ATO digs into Paradise Papers for Aussie tax haven links
- 06 November, 2017 11:00
The Australian Taxation Office (ATO) has been working for months with partner agencies overseas to identify local links to the tax haven activity unveiled in the so-called Paradise Papers, which name tech players such as Apple and Uber.
The International Consortium of Investigative Journalists (ICIJ), in association with 95 media partners, publicly unveiled some of the information unearthed after being handed 13.4 million leaked files relation to offshore law firm, Appleby.
The leaked files come after the earlier leak of approximately 11.5 million documents, dubbed the Panama Papers, detailing the activities of Panamanian law firm Mossack Fonseca.
It is understood that there are 19 companies already under the ATO's scrutiny following the Panama Papers release, 13 of which are still under review.
The Paradise Papers documents include nearly 7 million loan agreements, financial statements, emails, trust deeds and other paperwork from nearly 50 years at Appleby, which maintains offices in zero-tax regions, such as Bermuda and the Cayman Islands.
The ICIJ said that the papers expose the tax engineering of more than 100 multinational corporations, including Apple and Uber, among others.
The leaked files also led to other discoveries about US-Russian business ties, according to the ICIJ, which said that a document in the new cache of records helped steer the consortium and its media partners to public documents and Panama Papers files illuminating links between a pair of Kremlin-owned financial firms and major investments in Twitter and Facebook.
Closer to home, the ATO’s Deputy Commissioner International, Mark Konza, said that Australia’s tax collector is “at the forefront of international co-operation and engagement” and has been acquiring new sources of data and intelligence to bolster the information it already has about tax haven activities of companies operating locally.
“ATO intelligence on tax avoidance comes from a variety of sources, including from concerned citizens, advisers, partner agencies and international bodies,” Konza said. “We anticipate further data may be published by the ICIJ and the ATO will continue to work closely with other tax administrations to share intelligence on advisers operating globally.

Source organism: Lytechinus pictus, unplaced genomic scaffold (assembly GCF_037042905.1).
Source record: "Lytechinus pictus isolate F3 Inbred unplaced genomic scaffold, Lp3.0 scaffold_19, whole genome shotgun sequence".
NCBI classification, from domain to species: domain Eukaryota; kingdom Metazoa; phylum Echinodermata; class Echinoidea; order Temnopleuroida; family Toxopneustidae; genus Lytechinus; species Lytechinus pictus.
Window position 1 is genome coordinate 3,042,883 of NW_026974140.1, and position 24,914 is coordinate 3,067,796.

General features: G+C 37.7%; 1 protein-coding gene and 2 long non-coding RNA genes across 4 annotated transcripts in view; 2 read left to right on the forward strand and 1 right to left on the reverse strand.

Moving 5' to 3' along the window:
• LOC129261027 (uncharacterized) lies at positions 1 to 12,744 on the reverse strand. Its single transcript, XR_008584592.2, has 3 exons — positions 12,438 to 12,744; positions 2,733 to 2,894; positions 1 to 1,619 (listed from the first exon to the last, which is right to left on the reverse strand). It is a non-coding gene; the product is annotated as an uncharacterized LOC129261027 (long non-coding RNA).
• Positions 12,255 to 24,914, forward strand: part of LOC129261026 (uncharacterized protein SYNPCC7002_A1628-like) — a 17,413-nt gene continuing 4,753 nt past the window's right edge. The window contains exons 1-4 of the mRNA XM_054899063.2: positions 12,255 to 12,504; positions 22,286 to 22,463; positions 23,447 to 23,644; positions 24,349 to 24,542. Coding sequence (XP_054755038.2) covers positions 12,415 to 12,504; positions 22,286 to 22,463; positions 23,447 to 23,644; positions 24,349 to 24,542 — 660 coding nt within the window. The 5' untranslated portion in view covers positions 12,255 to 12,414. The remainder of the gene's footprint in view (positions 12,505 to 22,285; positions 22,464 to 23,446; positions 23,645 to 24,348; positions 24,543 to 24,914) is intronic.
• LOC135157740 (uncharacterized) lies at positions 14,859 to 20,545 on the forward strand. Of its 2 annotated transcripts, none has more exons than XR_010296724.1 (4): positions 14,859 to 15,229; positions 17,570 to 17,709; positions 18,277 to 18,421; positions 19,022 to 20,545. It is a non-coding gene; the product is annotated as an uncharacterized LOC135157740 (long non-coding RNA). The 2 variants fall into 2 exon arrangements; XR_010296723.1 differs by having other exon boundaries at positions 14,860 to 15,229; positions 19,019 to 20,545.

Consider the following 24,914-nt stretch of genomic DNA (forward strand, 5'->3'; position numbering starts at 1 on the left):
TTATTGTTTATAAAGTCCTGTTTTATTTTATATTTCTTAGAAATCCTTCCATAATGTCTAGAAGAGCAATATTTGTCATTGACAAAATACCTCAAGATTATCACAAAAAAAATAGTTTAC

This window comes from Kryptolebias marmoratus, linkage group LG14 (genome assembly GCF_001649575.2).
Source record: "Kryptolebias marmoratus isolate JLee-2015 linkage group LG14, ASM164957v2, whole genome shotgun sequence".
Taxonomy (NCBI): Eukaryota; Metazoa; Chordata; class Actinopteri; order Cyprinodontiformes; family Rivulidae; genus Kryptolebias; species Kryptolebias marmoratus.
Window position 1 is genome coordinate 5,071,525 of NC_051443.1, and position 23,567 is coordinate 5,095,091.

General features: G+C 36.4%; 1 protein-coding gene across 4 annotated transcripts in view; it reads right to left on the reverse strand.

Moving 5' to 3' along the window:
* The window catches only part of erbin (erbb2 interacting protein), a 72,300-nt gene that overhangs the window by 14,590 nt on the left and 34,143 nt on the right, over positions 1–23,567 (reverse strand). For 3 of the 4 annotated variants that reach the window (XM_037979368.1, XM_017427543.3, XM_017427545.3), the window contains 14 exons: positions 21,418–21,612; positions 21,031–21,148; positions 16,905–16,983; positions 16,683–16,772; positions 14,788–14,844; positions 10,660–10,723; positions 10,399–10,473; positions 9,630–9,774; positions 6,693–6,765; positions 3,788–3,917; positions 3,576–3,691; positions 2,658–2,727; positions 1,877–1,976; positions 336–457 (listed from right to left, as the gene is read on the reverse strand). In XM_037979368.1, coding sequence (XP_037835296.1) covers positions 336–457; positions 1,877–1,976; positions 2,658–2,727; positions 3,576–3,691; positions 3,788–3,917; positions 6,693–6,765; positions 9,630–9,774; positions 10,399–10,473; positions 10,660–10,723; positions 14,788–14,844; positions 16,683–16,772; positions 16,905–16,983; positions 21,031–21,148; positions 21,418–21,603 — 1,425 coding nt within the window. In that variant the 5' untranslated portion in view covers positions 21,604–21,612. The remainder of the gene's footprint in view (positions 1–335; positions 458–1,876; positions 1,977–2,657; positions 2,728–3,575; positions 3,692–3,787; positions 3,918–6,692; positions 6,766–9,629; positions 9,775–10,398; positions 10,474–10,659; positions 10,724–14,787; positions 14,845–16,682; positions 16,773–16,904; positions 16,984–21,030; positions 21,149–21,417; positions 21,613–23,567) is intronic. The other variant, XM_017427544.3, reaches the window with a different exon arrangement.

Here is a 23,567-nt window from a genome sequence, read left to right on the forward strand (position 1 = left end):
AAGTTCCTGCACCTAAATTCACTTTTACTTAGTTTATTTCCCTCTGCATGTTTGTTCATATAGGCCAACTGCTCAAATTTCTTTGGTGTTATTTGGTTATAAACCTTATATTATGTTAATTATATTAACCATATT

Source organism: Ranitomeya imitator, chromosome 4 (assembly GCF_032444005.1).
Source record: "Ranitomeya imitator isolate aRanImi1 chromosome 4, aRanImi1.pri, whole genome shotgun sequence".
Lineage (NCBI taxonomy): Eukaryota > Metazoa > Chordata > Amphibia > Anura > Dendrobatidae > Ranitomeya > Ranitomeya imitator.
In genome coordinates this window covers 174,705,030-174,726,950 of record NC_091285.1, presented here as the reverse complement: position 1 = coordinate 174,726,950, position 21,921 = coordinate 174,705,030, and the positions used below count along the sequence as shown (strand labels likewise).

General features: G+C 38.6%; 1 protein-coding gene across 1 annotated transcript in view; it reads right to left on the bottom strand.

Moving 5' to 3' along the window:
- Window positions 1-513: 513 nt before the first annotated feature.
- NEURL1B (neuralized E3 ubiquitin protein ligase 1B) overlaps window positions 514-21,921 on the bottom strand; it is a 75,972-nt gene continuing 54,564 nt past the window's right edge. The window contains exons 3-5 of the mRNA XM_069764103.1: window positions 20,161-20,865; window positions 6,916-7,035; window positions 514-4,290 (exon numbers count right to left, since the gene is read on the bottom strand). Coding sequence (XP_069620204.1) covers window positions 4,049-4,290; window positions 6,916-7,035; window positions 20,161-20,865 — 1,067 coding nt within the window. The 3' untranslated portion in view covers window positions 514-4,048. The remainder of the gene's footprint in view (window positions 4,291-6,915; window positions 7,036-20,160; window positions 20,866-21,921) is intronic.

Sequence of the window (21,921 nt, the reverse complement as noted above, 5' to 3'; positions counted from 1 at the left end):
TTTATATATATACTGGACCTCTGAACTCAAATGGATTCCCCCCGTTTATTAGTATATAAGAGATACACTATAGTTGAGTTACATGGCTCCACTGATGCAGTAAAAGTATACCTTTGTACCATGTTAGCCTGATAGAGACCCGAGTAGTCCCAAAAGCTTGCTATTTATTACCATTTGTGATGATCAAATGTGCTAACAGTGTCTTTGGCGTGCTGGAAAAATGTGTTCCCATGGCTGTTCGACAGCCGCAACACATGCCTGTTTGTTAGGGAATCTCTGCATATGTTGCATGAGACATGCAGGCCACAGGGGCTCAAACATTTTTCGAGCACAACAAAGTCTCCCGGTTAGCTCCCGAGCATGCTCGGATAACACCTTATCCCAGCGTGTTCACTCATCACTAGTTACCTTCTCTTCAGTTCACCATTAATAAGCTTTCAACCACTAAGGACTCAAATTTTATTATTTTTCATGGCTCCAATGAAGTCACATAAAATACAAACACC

“Domestically, we are working with the Australian Criminal Intelligence Commission, the Australian Federal Police, and AUSTRAC [Australian Transaction Report and Analysis Centre] to further cross-check data and build our intelligence base, undertake audits, apply significant tax penalties where appropriate and refer cases to the Serious Financial Crime Taskforce for criminal investigation,” he said.
The ATO said that, globally, the Joint International Taskforce on Shared Intelligence and Collaboration (JITSIC) is already collaborating within existing legal frameworks following a statement by Appleby last month.
“Given our early analysis of the data and the ability of the JITSIC member countries to come together quickly to build on each other’s intelligence holdings and insights, I am confident the ATO is in a position to respond decisively to this data release,” Konza said.
Meanwhile, the JITSIC member countries continue to leverage off the Panama Papers and work together to pool resources and share intelligence to rapidly develop a more accurate picture of what the data is telling us.